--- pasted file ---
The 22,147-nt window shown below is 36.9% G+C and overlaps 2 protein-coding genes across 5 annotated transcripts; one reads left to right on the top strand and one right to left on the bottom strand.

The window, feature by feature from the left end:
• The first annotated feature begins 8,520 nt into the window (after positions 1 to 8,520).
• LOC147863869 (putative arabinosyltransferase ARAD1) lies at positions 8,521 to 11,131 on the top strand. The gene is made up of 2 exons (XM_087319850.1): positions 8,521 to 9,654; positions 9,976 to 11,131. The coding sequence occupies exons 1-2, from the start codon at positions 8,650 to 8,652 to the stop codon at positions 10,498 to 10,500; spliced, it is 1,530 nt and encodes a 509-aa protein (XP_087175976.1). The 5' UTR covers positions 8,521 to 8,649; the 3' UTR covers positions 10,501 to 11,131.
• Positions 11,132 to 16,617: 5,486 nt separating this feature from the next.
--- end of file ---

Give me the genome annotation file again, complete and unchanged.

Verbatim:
The 22,147-nt window shown below is 36.9% G+C and overlaps 2 protein-coding genes across 5 annotated transcripts; one reads left to right on the top strand and one right to left on the bottom strand.

The window, feature by feature from the left end:
• The first annotated feature begins 8,520 nt into the window (after positions 1 to 8,520).
• LOC147863869 (putative arabinosyltransferase ARAD1) lies at positions 8,521 to 11,131 on the top strand. The gene is made up of 2 exons (XM_087319850.1): positions 8,521 to 9,654; positions 9,976 to 11,131. The coding sequence occupies exons 1-2, from the start codon at positions 8,650 to 8,652 to the stop codon at positions 10,498 to 10,500; spliced, it is 1,530 nt and encodes a 509-aa protein (XP_087175976.1). The 5' UTR covers positions 8,521 to 8,649; the 3' UTR covers positions 10,501 to 11,131.
• Positions 11,132 to 16,617: 5,486 nt separating this feature from the next.